Sen. Bernie Sanders didn’t mince too many words during a campaign stop in Sheboygan, Wisconsin, on Friday afternoon. Midway through his typical stump speech railing against the millionaires and billionaires, he broke off to explicitly contrast himself with Hillary Clinton for her history of taking money from fossil fuel interests and giving highly paid speeches to financial firms, among other topics.
“As many of you may know, Secretary Clinton has given speeches on Wall Street for $225,000 per speech,” Sanders said to boos from his crowd. “You know what I think? If you’re going to give a speech for $225,000, it must be a really fantastic speech, don’t you think? Why else would you get $225,000? It must be written in Shakespearean prose. It must be a speech that solves most, if not all, the problems facing humanity.” Clearly pleased with his quips, Sanders then called for Clinton to share the speech transcripts with the rest of the world.
Sanders ticked off a number of other points of disagreement, lingering after the punchiest statements to allow his supporters time to boo his opponent. Sanders faulted Clinton for associating with a super-PAC, and supporting trade deals that he said harmed Wisconsin manufacturing. He said she couldn’t be trusted on foreign policy, since “she voted for the war in Iraq, the worst foreign policy blunder in the modern history of America.” Nor could she be trusted on the environment. “Secretary Clinton and I disagree on the issue of fracking. It may not seem like a sexy issue, but it is an enormously important issue,” Sanders said, pointing to her record pushing shale gas extraction abroad when she led the State Department.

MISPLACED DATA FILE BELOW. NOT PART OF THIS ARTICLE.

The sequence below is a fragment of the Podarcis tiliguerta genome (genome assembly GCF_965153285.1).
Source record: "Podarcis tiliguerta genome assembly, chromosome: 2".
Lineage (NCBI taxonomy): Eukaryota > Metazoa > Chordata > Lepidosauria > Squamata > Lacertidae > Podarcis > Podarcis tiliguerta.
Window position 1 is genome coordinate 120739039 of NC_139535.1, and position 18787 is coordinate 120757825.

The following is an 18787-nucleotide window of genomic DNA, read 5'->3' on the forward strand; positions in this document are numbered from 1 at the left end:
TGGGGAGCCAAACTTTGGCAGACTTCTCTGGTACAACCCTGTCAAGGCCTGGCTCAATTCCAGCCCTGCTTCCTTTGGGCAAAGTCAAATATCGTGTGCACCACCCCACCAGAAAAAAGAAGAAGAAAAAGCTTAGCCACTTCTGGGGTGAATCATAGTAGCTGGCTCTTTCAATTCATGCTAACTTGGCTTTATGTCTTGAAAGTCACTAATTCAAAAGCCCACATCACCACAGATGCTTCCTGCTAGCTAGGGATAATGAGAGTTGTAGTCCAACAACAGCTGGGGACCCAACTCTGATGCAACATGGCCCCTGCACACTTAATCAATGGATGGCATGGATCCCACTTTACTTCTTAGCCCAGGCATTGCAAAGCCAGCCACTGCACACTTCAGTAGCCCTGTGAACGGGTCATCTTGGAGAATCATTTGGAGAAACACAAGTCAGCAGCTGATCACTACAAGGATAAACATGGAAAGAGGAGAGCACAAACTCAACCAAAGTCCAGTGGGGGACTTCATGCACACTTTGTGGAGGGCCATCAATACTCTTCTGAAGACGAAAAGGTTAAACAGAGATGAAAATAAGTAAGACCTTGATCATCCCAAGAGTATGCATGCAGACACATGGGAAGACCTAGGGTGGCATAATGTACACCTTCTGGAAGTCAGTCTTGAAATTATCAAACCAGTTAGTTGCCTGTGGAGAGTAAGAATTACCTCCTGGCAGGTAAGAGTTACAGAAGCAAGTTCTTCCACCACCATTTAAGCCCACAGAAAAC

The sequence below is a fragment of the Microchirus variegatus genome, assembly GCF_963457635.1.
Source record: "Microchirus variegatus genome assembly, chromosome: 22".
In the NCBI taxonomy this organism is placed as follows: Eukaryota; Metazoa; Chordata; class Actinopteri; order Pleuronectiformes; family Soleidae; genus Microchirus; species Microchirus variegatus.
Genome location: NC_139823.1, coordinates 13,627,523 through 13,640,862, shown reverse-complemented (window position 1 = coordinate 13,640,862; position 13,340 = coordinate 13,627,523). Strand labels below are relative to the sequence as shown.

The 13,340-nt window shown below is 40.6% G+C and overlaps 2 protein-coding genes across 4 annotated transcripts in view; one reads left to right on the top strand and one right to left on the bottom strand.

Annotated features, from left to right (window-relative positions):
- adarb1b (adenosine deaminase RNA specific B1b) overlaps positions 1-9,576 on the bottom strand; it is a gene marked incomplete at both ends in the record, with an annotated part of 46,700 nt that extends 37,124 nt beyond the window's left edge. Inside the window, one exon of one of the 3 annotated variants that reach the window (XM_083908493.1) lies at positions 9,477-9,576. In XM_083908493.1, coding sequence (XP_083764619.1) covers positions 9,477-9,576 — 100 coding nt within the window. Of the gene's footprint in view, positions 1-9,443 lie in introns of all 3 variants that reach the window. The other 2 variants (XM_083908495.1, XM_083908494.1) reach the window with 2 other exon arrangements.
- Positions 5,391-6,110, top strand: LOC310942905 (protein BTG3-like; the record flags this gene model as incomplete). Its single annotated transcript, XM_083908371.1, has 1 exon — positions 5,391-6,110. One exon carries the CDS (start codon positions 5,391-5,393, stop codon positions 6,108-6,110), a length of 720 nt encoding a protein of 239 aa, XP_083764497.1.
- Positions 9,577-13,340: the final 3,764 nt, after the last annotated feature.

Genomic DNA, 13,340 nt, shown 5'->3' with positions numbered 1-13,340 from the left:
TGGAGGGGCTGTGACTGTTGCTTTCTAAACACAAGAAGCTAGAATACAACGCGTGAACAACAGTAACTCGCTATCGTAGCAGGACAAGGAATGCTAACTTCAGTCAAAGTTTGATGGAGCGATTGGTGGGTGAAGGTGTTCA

But his most pointed criticism came when Sanders discussed the hubbub over fossil fuel donations that has enveloped the campaign over the past day. At a campaign event in New York on Thursday, a Greenpeace activist asked Clinton if she’d reject donations from those industries in light of her stance on climate change. “I am so sick of the Sanders campaign lying about me. I’m sick of it,” Clinton responded, visibly angry as she jabbed her finger at the activist and argued that garnering support from individuals who work for fossil fuel companies isn’t the same as being supported by gas and oil companies.
Sanders was having none of that Friday. “Secretary Clinton, you owe our campaign an apology: We were telling the truth,” Sanders sternly said. He pointed to research from Greenpeace that highlights $4.5 million in donations to Clinton’s campaign from people tied to the fossil fuel industry. The figure lumps together contributions to Clinton’s campaign from employees of such companies (some of whom have also donated to Sanders) and donations from lobbyists working for the industry, along with money from individuals tied to fossil fuels that has gone to her super-PAC, Priorities USA. The Clinton campaign has pointed out that, as is legally required, it is not coordinating with the super-PAC, though Clinton and her staff have recruited donors for the organization.